Facebook to roll out local marketplaces in next days

03 Oct 2016

Facebook will launch local marketplaces in the U.S., U.K., Australia and New Zealand for IPhone and Android users in the next few days, the company announced in a blog post today. It added that the feature will be available on the desktop version in coming months. 

The post was written by Mary Ku (LinkedIn), director of product management at Facebook.

The blog announcement was quiet on the roll-out schedule beyond the abovementioned countries. It can be assumed, these local marketplaces will be rolled out pretty wide – if not worldwide.

Users will reach the marketplaces in their neighborhoods by clicking on a “shop button” at the bottom of their phone screens. We’ll have to wait and see just how “local” these marketplaces are – and whether users can change the geographic radius around their homes.

The marketplaces will focus on helping users buy and sell items locally. They will either replace, or serve as additions, to the existing seller groups on the site – we don’t know that yet. According to the company, more than 450 million people visit these groups – focused on buying and selling – each month.

This is still a “few million” behind OLX, another global brand for marketplaces. OLX claims a total of 1.7 billion visits to its 40+ country sites per month (here).

Here Mary Ku¬†explains in detail, with screenshots, how Facebook’s marketplace works. As is the case with all successful apps, simplicity of use and appearance is the key attribute of the Facebook local marketplace.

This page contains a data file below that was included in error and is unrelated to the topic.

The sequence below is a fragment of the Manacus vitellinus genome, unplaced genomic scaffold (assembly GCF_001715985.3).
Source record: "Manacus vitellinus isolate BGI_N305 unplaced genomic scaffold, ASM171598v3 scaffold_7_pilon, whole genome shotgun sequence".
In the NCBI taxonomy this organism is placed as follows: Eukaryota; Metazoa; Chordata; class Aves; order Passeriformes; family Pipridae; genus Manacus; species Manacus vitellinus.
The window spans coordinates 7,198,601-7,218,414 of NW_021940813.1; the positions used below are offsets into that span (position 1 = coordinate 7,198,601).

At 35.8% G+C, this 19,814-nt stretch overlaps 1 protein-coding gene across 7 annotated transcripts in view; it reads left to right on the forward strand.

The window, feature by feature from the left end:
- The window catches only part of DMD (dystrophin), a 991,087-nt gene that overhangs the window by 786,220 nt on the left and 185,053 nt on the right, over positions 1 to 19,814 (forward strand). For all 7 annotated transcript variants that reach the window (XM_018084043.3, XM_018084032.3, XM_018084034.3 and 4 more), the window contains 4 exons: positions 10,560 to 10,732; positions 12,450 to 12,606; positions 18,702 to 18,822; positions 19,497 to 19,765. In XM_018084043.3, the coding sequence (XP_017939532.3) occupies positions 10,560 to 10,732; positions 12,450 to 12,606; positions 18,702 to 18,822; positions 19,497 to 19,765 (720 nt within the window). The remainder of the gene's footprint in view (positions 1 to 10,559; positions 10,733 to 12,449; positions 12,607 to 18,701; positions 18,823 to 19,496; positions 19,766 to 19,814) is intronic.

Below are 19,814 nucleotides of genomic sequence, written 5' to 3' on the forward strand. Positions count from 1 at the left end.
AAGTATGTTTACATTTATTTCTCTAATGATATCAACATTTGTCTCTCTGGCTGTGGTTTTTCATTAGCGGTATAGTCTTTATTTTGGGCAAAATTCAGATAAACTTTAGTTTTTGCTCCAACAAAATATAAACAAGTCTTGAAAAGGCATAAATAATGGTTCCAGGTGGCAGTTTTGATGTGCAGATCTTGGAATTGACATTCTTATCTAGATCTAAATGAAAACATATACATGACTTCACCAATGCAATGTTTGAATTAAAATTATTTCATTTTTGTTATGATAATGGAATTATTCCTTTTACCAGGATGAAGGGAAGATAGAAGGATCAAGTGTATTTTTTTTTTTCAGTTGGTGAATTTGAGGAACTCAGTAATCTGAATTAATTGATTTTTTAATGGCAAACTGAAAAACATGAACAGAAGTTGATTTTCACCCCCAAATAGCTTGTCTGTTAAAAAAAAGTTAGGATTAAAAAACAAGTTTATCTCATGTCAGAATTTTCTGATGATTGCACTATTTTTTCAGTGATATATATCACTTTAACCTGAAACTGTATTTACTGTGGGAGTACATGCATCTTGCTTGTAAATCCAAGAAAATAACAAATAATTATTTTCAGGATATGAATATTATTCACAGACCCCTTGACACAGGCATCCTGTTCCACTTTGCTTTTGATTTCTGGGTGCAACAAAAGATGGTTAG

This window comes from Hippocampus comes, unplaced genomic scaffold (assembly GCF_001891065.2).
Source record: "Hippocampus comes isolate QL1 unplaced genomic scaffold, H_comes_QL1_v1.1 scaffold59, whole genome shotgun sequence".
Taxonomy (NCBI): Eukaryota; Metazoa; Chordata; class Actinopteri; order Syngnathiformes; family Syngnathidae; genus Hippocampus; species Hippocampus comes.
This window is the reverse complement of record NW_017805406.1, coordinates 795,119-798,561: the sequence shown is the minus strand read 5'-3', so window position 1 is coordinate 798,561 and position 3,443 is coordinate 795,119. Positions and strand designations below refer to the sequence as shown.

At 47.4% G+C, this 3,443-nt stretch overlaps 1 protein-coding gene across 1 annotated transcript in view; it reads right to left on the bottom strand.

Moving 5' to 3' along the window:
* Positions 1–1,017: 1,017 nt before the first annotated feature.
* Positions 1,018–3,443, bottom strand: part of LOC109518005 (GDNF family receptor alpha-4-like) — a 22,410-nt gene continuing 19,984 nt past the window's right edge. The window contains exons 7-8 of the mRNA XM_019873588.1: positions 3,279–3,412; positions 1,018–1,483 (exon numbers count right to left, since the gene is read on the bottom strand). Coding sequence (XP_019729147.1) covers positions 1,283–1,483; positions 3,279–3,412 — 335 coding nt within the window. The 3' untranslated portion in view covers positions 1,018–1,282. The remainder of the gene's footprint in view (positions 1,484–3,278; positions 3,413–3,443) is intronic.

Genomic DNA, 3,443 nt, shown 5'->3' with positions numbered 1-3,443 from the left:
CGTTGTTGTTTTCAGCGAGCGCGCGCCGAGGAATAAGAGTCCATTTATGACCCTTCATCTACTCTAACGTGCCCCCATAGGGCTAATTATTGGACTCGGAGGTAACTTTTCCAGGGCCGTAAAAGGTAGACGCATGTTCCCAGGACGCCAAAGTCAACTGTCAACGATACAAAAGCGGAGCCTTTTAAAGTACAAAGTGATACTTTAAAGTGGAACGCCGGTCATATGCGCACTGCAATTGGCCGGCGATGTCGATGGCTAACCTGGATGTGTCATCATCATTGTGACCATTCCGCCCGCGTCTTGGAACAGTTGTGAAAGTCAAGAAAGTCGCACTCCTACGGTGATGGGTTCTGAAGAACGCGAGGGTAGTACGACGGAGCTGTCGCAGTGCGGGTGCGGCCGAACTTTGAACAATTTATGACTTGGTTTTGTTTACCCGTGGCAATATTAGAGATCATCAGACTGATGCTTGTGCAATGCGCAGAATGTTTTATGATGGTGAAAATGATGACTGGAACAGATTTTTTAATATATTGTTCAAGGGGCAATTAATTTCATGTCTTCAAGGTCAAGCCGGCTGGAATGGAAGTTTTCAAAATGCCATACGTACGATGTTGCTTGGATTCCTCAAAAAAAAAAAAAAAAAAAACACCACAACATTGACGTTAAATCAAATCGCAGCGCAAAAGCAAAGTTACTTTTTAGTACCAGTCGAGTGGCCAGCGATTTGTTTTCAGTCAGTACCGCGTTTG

As this stage, Facebook won’t try to make money out of its local marketplaces (free to list), which will only be another way to keep users engaged on Facebook.

The marketplace will, no doubt, change the competitive landscape for mobile flea market apps such as LetGo, and Shpock fundamentally. Just how fundamentally, cannot yet be judged. There are too many open questions. For instance, will these marketplaces go uncurated and/or un-serviced by Facebook? Will it be up to local volunteers to administer and manage the marketplaces – as has been the case with the groups until now?

What is known: Facebook won’t facilitate payment or delivery of items, and will not take a cut from any transactions, according to the blog post.

Naturally, we are already working on the more in-depth, follow-up story for our clients.


Christo Volschenk

Christo Volschenk is managing editor of the news on Aimgroup.com and our senior analyst covering Naspers. He brings more than 31 years of experience in business journalism to the team - the last 18 years focused on classifieds and e-commerce. Apart from working closely with the AIM Group, Christo is a freelance journalist, content manager, and copy editor. Before branching out on his own, he spent 15 years with Naspers in South Africa as journalist, economics editor and online project manager. He now spends most his day editing the news reported by 23 colleagues in 23 countries from his base in Stuttgart, Germany.